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Asian Tribune is published by World Institute For Asian Studies|Powered by WIAS Vol. 12 No. 2559

Vehicle toxic gas emission to end next year

By Quintus Perera – Asian Tribune

Colombo, 02 December, (Asiantribune.com): As a result of a citizen going to the Supreme Court in 1998, to get an assurance to breath fresh air the initiative to alleviate the air pollution was set in motion by the authorities and after nearly 10 long years, things appear to be moving to put a stop to vehicle emissions as the government has awarded the task to two private companies – CleanCo Lanka (Pvt) Ltd and Laugfs Eco Sri (Pvt) Ltd to test and issue emission certificates and they are expected to commence work in April next year. Obtaining of the certificate would be mandatory.

Vehicle emissions -carbon monoxide, nitrogen oxides, hydrocarbons – contribute to the formation of photochemical smog, acid deposition and elevated CO levels and these pollutants cause respiratory problems, increase toxicity and mortality, and the effects are more severe in urban areas where vehicle use is higher.

The proposed Vehicle Emission Testing programme was launched last week at the BMICH by CleanCo Lanka [Pvt] Ltd and Laugfs Eco Sri {Pvt] Ltd. at the initiative of the Ministry of Environment & Natural Resources and the project investment would be rupees one billion..

Minister of Environmental & Natural Resources Patali Champika Ranawaka, Minister of Environment and Natural Resources speaking at the occasion said that environmental pollution has deep repercussions on the very existence of human beings as due to the global warming it is not far away the melting of ice caps would submerge large parts of the world and in time to come even the very place they are having the function, BMICH area, Muthurajawela, Bellanwila etc would also get submerged.

He said that in the meantime, the natural resources such as oil, iron etc and in about eight years oil would reach the saturation point of 900 billion barrels and in about anther 40 years time these resources would diminish from the earth. He said that 40 years is not a long time, but still people have not found solid alternatives to replace these diminishing vital resources.

He said that Sri Lanka too should prepare to face the eventualities and indicated that technological waste too is posing a major issue, in addition to the present garbage menace. He said that it has been estimated that around 10 million mobile telephones are used in the country and they contain batteries that are poisonous and these telephones are discarded the batteries are dumped in the garbage heaps causing a serious danger to the environment. He said that it the same in the case of computers as once they are discarded they are simply thrown to the garbage heaps.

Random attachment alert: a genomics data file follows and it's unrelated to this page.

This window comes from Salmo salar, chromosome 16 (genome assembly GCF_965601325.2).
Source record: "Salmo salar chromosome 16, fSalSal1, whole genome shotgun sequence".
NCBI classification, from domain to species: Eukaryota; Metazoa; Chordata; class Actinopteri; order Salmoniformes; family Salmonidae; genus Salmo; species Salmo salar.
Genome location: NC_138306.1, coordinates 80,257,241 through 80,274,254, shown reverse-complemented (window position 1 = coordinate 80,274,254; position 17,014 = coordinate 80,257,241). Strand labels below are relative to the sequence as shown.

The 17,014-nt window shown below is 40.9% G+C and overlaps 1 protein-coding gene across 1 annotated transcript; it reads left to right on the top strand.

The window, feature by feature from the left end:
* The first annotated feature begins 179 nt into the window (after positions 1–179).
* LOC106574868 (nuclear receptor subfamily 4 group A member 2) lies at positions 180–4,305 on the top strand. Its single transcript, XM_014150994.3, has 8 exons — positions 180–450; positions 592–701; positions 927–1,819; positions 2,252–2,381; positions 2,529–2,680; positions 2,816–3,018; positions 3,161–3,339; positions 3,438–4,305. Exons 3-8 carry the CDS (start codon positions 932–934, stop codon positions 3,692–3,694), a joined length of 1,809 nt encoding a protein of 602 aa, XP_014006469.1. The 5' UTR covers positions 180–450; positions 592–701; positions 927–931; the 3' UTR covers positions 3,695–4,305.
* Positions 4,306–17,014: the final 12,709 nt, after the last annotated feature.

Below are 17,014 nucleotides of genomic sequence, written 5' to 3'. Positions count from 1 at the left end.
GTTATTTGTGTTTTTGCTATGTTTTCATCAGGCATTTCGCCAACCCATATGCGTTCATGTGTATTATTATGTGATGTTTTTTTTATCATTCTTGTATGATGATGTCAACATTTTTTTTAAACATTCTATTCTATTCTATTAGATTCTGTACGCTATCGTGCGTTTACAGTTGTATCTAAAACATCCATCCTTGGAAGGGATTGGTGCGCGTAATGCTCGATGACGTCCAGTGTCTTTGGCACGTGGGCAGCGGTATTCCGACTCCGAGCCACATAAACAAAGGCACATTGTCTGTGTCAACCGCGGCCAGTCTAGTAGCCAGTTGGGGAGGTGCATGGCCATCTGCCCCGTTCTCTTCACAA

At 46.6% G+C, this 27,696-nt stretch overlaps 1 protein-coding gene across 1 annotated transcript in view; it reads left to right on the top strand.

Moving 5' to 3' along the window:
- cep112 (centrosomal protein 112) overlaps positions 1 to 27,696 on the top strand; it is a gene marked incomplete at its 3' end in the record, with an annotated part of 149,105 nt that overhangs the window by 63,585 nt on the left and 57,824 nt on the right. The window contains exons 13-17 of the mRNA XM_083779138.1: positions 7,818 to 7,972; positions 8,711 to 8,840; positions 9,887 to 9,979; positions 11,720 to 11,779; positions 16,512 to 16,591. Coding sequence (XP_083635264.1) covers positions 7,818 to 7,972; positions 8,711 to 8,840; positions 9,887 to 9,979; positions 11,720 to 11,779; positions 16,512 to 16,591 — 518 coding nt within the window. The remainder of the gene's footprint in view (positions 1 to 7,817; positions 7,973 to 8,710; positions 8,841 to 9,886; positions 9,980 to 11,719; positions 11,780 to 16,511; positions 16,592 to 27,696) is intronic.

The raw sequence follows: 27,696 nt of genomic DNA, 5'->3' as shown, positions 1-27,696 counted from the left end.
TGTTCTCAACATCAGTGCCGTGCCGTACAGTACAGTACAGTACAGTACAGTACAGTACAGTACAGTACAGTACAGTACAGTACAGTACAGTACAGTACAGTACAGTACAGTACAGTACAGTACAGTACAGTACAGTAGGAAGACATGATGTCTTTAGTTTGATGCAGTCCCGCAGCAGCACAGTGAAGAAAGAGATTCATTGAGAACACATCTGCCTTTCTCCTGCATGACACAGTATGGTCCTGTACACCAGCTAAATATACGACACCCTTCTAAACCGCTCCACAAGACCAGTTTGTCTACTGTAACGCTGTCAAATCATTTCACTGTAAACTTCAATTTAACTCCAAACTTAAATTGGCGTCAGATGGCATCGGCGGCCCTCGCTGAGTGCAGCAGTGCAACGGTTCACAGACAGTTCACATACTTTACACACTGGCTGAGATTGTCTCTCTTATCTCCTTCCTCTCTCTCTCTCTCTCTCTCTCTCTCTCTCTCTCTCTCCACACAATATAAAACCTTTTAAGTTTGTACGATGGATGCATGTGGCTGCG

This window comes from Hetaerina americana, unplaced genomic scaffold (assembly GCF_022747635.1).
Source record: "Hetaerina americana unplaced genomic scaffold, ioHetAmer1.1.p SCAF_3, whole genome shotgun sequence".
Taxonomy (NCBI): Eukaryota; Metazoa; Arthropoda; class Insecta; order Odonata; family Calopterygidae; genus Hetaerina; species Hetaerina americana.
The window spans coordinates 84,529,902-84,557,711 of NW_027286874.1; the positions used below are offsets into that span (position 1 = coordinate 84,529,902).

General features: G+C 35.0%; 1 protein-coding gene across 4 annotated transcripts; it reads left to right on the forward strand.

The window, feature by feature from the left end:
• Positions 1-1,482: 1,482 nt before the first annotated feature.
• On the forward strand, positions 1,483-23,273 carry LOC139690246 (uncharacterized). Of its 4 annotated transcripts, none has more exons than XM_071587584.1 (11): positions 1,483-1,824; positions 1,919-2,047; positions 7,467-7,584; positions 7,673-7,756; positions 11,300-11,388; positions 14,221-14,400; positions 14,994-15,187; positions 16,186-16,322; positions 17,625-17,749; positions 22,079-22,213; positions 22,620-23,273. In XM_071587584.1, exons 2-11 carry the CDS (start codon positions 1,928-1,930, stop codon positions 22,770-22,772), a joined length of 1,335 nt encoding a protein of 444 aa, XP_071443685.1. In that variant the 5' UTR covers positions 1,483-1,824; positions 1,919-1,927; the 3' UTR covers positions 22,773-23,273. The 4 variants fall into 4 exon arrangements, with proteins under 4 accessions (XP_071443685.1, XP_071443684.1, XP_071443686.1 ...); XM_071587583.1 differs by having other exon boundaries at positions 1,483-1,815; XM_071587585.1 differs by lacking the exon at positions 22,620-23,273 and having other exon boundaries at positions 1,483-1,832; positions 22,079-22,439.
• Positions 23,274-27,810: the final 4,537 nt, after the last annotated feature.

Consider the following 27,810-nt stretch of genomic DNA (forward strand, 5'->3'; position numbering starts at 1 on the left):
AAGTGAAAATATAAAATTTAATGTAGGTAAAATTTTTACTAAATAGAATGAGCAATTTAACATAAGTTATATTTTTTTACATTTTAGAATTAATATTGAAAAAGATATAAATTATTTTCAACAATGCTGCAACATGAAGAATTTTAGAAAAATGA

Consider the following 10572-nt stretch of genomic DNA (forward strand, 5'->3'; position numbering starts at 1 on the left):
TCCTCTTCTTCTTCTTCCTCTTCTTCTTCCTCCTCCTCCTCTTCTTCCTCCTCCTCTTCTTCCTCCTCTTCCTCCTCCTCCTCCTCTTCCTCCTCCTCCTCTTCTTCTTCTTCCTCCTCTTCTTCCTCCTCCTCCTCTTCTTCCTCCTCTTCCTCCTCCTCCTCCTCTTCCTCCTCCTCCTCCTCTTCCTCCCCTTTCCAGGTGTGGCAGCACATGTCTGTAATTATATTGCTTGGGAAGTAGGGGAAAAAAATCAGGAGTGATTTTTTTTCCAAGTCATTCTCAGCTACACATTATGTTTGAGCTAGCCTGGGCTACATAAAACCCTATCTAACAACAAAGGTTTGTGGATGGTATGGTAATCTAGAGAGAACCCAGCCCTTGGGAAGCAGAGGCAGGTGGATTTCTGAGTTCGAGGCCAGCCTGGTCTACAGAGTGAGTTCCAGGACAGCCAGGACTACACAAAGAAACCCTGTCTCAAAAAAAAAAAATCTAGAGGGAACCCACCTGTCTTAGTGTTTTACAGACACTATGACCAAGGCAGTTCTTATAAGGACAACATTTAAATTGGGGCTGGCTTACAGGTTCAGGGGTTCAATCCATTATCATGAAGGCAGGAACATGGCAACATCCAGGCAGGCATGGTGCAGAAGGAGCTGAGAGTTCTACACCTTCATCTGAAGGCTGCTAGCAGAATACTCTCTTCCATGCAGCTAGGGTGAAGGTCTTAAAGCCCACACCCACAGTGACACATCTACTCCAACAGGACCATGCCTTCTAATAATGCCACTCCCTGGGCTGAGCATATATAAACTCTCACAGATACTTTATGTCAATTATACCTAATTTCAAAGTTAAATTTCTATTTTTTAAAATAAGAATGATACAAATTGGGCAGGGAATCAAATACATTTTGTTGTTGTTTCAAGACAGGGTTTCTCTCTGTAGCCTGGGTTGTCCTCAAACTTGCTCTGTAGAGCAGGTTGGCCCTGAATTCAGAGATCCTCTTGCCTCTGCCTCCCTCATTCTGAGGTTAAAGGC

He said that the government would not compromise the protection of the resource base with any development activity. The protection of the country’s air resources is top in the country’s environmental protection agenda and their concern for the environment is reflected in the 2008 budget which proposed several new initiatives including the introduction of a new environmental tax act and the establishment of the Sri Lanka Carbon Fund.

Dr Ruwan Wijemuni, Deputy Medical Officer, Colombo Municipality made some stunning revelations of the dangers and health hazards caused by vehicle emissions. He said that out of the 19 million population of Sri Lanka 1/4th around 5 million are school children and most of the schools are located just by the side of roads.

He said that 1.9 million vehicles are run on these roads and 60 percent are driven in Colombo. Vehicle emissions fall into number one air polluter while others like burning of refuse, burning of solid waste, road dust etc.

He said that in addition to Colombo, major cities such as Kandy, Kurunegala, Puttalam, Galle, Nuwara-Eliya etc.

He said that according to the latest WHO reports certain pollutant levels are three times higher than over and above the accepted norms.

He said that earlier, the contributory factors for high mortality in Sri Lanka were endemic diseases etc but after 1992 with the increase of industries and vehicular traffic such illnesses like heart attacks, respiratory diseases, lung related diseases have taken the centre place.

Once the project is launched the two companies would set up 32 permanent centres to issue emission certificates and in addition there would also be 80 mobile emission testing units.

Once the scheme comes into operation the obtaining of the emission certificate would become mandatory and an annual charge is levied to obtain the certificate. The charges would be in the range of Rs 302 for three wheelers and motorcycles; petrol driven cars Rs 650, Diesel driven cars Rs 660; motor lorries Rs 935; and motor coaches Rs 605. The two investor private companies who install equipment and carry out the tests to issue the emission certificates collect the revenue and out of it 10 percent would have to be remitted to the government.

Minister of Railways and Transport Dallus Alahapperuma, Minister of Road Passenger Transportation Lasantha Alagiyawanna, Director CleanCo Anura Vidanagamage, and Chairman Laugfs Eco Sri W.K.H. Wegapitiya were also present at the launch.

- Asian Tribune -

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